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Minimally invasive procedures require no or very limited intrusion into a patient’s body. The minimally invasive procedures used in the treatment of musculoskeletal injuries and disorders typically include steroid or hyaluronic acid (HA) injections, orthobiologic or regenerative medicine treatments, and other non-surgical procedures like percutaneous tenotomy or radiofrequency ablation. As the technology and techniques around them have advanced, many of these less-invasive procedures have come to offer just as great an impact on healing and recovery as more traditional surgical approaches. Furthermore, they have some key benefits over surgery, specifically in the areas of patient safety, recovery time, and overall cost of treatment.

What Is TENEX?

TENEX is the trade name for a procedure, developed by clinicians at the prestigious Mayo Clinic, formally known as percutaneous tenotomy. It is a minimally-invasive, ultrasound-guided procedure that is performed under local anesthesia with the goal of removing the damaged tissue that is is the source of your pain, while leaving healthy tissue unaffected. TENEX accomplishes this by using patented ultrasonic technology. Once this damaged tissue has been removed, the soft-tissue structure has the room to help stimulate a renewed healing response.

Benefits Of TENEX

Because TENEX is a minimally invasive procedure, there are a number of benefits above and beyond pain relief. The procedure is performed in the outpatient setting under local anesthesia, so recovery time is minimal, and you will walk out of the office on the same day as your treatment. It does not require a large incision, so the risk of infection is markedly lower than surgery and scarring is minimal, which many patients appreciate. Finally, due to TENEX’s precision, patented technology, only the damaged tissue will be removed during the procedure, leaving healthy tissue intact to drive healing and recovery after the dead tissue has been removed.

Conditions Treated By TENEX

TENEX can be used to treat soft tissue injuries and conditions across the entire body. We have successfully used TENEX to treat patients for pain in the shoulder, elbow, hip, knee, ankle, and foot. We use TENEX to treat some of the most prevalent orthopedic conditions today, including:

If you have tried a conservative treatment approach, including physical therapy, injections, and rest/ice, with no relief, TENEX may be for you. However, there is a lot of information that goes into determining whether or not the TENEX procedure is right for you. If you believe you might benefit from this revolutionary procedure, the first step is to schedule an appointment with the team at RestorePDX today. We will help you understand your condition, evaluate all of your treatment options, and choose the best path forward to recovery.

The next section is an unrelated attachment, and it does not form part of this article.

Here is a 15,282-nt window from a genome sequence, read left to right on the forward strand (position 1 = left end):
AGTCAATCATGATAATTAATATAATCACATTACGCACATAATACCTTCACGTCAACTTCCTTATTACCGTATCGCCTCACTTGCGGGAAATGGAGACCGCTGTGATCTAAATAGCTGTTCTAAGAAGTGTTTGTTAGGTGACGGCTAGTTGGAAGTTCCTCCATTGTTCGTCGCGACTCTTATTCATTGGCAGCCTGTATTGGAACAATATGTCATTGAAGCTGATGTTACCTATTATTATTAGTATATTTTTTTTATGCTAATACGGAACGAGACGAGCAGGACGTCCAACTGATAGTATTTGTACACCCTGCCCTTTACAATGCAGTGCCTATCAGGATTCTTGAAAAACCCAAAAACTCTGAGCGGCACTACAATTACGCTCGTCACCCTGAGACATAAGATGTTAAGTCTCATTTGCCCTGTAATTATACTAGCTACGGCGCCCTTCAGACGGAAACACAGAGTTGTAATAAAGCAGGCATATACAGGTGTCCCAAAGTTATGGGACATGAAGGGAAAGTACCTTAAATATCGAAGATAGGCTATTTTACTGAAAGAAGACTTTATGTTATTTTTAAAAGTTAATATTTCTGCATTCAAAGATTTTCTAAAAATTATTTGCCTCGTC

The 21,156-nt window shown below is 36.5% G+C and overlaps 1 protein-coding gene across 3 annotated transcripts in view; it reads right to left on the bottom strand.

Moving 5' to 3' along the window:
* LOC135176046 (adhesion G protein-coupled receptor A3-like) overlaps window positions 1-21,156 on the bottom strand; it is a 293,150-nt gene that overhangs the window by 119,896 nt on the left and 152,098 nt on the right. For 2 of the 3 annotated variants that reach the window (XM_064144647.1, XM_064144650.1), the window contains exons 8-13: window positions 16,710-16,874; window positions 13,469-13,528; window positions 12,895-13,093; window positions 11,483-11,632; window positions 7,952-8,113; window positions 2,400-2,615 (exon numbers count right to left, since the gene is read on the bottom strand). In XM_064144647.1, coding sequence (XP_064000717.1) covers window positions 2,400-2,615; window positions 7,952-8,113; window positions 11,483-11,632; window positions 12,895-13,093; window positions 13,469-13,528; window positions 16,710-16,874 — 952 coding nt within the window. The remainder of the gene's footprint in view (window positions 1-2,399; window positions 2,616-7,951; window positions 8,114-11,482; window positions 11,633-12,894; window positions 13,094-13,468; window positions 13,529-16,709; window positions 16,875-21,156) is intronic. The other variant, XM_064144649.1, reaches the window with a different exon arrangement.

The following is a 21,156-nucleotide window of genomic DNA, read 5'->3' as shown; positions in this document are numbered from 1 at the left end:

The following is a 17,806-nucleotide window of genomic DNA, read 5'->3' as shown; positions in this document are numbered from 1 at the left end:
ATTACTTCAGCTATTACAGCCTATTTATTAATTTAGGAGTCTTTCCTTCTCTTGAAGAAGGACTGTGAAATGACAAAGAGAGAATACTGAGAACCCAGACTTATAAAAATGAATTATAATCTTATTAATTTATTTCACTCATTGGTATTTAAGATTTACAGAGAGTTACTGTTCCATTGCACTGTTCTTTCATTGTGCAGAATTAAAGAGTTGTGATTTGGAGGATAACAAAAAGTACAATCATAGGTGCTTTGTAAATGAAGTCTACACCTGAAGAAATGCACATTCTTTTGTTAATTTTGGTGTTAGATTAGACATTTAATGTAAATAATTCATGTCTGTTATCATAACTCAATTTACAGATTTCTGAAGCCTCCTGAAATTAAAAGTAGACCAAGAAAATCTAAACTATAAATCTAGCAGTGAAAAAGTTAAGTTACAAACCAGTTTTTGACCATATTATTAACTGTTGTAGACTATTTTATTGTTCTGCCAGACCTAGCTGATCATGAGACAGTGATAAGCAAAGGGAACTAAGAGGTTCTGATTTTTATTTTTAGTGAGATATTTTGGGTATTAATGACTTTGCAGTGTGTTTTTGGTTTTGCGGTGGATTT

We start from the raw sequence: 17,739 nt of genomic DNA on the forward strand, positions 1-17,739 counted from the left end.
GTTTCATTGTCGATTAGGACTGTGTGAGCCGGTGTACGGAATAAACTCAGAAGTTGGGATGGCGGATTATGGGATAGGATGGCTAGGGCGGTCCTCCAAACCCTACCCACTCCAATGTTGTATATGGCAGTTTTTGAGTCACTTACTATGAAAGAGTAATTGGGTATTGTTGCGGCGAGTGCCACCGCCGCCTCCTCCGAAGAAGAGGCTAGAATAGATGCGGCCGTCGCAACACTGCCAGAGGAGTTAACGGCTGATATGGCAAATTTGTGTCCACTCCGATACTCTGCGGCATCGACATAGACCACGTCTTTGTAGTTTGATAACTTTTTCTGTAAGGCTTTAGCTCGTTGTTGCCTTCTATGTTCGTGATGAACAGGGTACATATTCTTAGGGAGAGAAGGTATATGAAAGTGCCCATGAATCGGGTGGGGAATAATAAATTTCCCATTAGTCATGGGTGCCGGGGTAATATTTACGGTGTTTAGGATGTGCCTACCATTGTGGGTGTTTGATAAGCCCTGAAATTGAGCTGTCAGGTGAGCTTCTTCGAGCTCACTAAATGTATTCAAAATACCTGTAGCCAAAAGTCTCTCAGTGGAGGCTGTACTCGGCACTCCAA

What To Expect

During the procedure, your physician will use ultrasound imaging to locate the damaged tendon tissue that is causing your pain. Once located, a tiny incision is made above the site of the damaged tendon so that a small, ultrasonic device can be placed under the skin near the damaged tendon tissue. This proprietary instrument emits ultrasonic frequency waves specifically calibrated to break down and simultaneously remove the damaged tissue while leaving the healthy tendon tissue unharmed. Removing this dead and dying tissue allows the tendon to properly heal itself, bringing relief from the pain, swelling, and inflammation of tendonitis. Furthermore, by selectively targeting the damaged tissue and leaving the healthy tissue intact, this procedure prevents unnecessary damage to healthy tissue and reduces recovery time. It is truly a precision treatment for tendonitis!

The TENEX procedure uses a microincision, so you will walk out of the office with nothing more than a small adhesive bandage. No stitches or sutures required!

Recovery After Tenex

The biggest advantage of a minimally invasive procedure is the drastic decrease in recovery time compared to traditional surgical procedures. Following your TENEX procedure, you will be helped up off the table and out of the treatment room. Because there are no large incisions or general anesthesia required for the procedure, you can go home on the same day within the first-hour post-procedure. In the following days, you will take over-the-counter pain medication if you feel discomfort, but no narcotic pain medication is warranted. Depending on where the procedure was performed, you may have a brace or boot to wear for the first two weeks. After two weeks, you will start to work back into your activities of daily living, under your physician’s supervision. We generally see full recovery six- to eight-weeks post-procedure.